Author

Brian Kern, MD Staff Physician, Department of Emergency Medicine, Detroit Medical Center; Clinical Assistant Professor, Wayne State University School of Medicine

Brian Kern, MD is a member of the following medical societies: American College of Emergency Physicians, American Medical Association, Michigan State Medical Society, Michigan College of Emergency Physicians

Disclosure: Nothing to disclose.

Coauthor(s)

Adam J Rosh, MD Assistant Professor, Program Director, Emergency Medicine Residency, Department of Emergency Medicine, Detroit Receiving Hospital, Wayne State University School of Medicine

Adam J Rosh, MD is a member of the following medical societies: American Academy of Emergency Medicine, American College of Emergency Physicians, Society for Academic Emergency Medicine

Disclosure: Nothing to disclose.

Chief Editor

Ryland P Byrd, Jr, MD Professor of Medicine, Division of Pulmonary Disease and Critical Care Medicine, James H Quillen College of Medicine, East Tennessee State University

Ryland P Byrd, Jr, MD is a member of the following medical societies: American College of Chest Physicians, American Thoracic Society

Disclosure: Nothing to disclose.

Acknowledgements

Paul Blackburn, DO, FACOEP, FACEP Attending Physician, Department of Emergency Medicine, Maricopa Medical Center

Paul Blackburn, DO, FACOEP, FACEP is a member of the following medical societies: American College of Emergency Physicians, American College of Osteopathic Emergency Physicians, American Medical Association, and Arizona Medical Association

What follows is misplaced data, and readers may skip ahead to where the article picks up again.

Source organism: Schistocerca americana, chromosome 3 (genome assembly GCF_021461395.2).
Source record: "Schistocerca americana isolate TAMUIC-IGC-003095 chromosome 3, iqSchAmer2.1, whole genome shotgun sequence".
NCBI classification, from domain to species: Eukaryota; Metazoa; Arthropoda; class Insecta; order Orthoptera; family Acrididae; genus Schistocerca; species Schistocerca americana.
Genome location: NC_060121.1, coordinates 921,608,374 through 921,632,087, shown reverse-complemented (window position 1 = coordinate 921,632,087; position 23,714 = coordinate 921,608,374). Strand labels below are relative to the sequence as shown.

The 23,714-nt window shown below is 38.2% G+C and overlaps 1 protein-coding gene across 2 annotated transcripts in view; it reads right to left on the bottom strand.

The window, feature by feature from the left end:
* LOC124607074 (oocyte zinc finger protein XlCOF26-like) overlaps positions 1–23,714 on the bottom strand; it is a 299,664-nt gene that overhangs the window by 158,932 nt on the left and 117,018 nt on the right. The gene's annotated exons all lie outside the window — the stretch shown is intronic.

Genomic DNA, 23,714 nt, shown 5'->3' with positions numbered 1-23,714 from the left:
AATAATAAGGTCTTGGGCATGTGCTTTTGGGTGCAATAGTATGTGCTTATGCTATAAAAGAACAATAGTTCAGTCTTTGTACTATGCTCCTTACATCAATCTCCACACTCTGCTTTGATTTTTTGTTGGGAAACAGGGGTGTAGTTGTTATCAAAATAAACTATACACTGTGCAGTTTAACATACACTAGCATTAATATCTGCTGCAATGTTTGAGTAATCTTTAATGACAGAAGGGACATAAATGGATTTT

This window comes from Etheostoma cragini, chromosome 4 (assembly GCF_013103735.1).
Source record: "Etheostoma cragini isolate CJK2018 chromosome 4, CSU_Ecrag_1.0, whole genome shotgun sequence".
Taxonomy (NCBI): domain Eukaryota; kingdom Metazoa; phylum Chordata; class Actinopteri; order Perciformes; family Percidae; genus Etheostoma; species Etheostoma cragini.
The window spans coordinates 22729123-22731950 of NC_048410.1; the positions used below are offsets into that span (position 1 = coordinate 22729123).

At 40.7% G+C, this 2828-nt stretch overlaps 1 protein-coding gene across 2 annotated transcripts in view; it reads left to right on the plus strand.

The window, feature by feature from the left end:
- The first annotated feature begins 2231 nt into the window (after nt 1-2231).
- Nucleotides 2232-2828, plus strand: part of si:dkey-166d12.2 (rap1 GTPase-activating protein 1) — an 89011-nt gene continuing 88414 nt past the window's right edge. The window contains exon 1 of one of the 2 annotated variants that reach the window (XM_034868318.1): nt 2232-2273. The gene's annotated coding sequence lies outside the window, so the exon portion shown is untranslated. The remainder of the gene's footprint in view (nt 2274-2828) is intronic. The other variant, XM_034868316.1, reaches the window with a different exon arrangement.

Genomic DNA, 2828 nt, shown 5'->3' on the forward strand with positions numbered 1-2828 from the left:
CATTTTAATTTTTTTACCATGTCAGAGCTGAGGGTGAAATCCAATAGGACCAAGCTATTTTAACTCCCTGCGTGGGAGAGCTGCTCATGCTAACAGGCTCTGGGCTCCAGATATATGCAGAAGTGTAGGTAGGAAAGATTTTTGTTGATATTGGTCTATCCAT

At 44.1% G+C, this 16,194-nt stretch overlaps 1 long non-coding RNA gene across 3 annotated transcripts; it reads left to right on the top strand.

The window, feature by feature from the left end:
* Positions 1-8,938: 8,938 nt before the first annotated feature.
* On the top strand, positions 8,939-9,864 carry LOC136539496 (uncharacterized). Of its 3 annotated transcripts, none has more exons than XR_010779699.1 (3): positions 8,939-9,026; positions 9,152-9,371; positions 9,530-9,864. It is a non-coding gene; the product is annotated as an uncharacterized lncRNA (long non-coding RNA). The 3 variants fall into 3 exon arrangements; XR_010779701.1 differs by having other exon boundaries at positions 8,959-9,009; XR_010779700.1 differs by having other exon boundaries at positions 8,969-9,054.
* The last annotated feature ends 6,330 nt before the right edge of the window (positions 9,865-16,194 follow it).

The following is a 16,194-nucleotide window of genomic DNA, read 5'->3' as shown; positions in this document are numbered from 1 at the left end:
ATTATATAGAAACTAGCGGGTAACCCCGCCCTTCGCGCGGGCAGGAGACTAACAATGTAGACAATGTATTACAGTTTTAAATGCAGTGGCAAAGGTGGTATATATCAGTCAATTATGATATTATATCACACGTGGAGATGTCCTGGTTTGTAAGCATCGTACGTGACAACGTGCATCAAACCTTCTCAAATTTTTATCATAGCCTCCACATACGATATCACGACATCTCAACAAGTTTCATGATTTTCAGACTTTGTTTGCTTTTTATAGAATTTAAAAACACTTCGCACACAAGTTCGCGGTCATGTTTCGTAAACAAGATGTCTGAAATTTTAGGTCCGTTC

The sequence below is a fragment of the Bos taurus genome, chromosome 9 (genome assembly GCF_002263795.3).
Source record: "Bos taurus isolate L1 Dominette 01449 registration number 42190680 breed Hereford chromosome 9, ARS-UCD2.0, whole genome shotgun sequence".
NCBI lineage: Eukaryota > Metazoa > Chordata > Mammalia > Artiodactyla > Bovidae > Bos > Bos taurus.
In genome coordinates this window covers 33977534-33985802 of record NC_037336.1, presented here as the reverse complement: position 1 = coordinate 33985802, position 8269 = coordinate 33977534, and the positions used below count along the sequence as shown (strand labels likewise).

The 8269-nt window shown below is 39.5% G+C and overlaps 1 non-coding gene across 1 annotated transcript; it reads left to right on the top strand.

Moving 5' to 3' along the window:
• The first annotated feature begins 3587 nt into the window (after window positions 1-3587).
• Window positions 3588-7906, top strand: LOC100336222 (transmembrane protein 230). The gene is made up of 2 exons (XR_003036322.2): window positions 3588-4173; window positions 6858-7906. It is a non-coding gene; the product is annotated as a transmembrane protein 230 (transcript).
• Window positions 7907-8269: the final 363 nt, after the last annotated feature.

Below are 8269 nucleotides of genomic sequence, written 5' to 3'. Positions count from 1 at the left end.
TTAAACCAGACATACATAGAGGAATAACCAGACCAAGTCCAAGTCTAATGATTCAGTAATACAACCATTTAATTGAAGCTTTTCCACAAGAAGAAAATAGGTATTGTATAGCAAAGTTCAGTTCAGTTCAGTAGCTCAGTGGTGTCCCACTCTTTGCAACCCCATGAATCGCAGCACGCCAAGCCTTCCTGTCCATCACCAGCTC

Disclosure: Nothing to disclose.

Robin R Hemphill, MD, MPH Associate Professor, Director, Quality and Safety, Department of Emergency Medicine, Emory University School of Medicine

Robin R Hemphill, MD, MPH is a member of the following medical societies: American College of Emergency Physicians and Society for Academic Emergency Medicine

Disclosure: Nothing to disclose.

Edward J Newton, MD, FACEP, FRCPC Professor of Clinical Emergency Medicine, Chairman, Department of Emergency Medicine, University of Southern California Keck School of Medicine

Edward J Newton, MD, FACEP, FRCPC is a member of the following medical societies: American Academy of Emergency Medicine, American College of Emergency Physicians, American Medical Association, Royal College of Physicians and Surgeons of Canada, and Society for Academic Emergency Medicine

Disclosure: Nothing to disclose.

Francisco Talavera, PharmD, PhD Adjunct Assistant Professor, University of Nebraska Medical Center College of Pharmacy; Editor-in-Chief, Medscape Drug Reference

Disclosure: Medscape Salary Employment

References
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  5. Ong JR, Hou SW, Shu HT, et al. Diagnostic pitfall: carbon monoxide poisoning mimicking hyperventilation syndrome. Am J Emerg Med. 2005 Nov. 23(7):903-4. [Medline].

  6. Malmberg LP, Tamminen K, Sovijarvi AR. Orthostatic increase of respiratory gas exchange in hyperventilation syndrome. Thorax. 2000 Apr. 55(4):295-301. [Medline].

  7. Gibson D, Bruton A, Lewith GT, et al. Effects of acupuncture as a treatment for hyperventilation syndrome: a pilot, randomized crossover trial. J Altern Complement Med. 2007 Jan-Feb. 13(1):39-46. [Medline].

  8. Barker NJ, Jones M, O'Connell NE, Everard ML. Breathing exercises for dysfunctional breathing/hyperventilation syndrome in children. Cochrane Database Syst Rev. 2013 Dec 18. 12:CD010376. [Medline].

  9. Chenivesse C, Similowski T, Bautin N, et al. Severely impaired health-related quality of life in chronic hyperventilation patients: exploratory data. Respir Med. 2014 Mar. 108(3):517-23. [Medline].

  10. Jones M, Harvey A, Marston L, O'Connell NE. Breathing exercises for dysfunctional breathing/hyperventilation syndrome in adults. Cochrane Database Syst Rev. 2013 May 31. 5:CD009041. [Medline].

  11. Nardi AE, Freire RC, Zin WA. Panic disorder and control of breathing. Respir Physiol Neurobiol. 2009 May 30. 167(1):133-43. [Medline].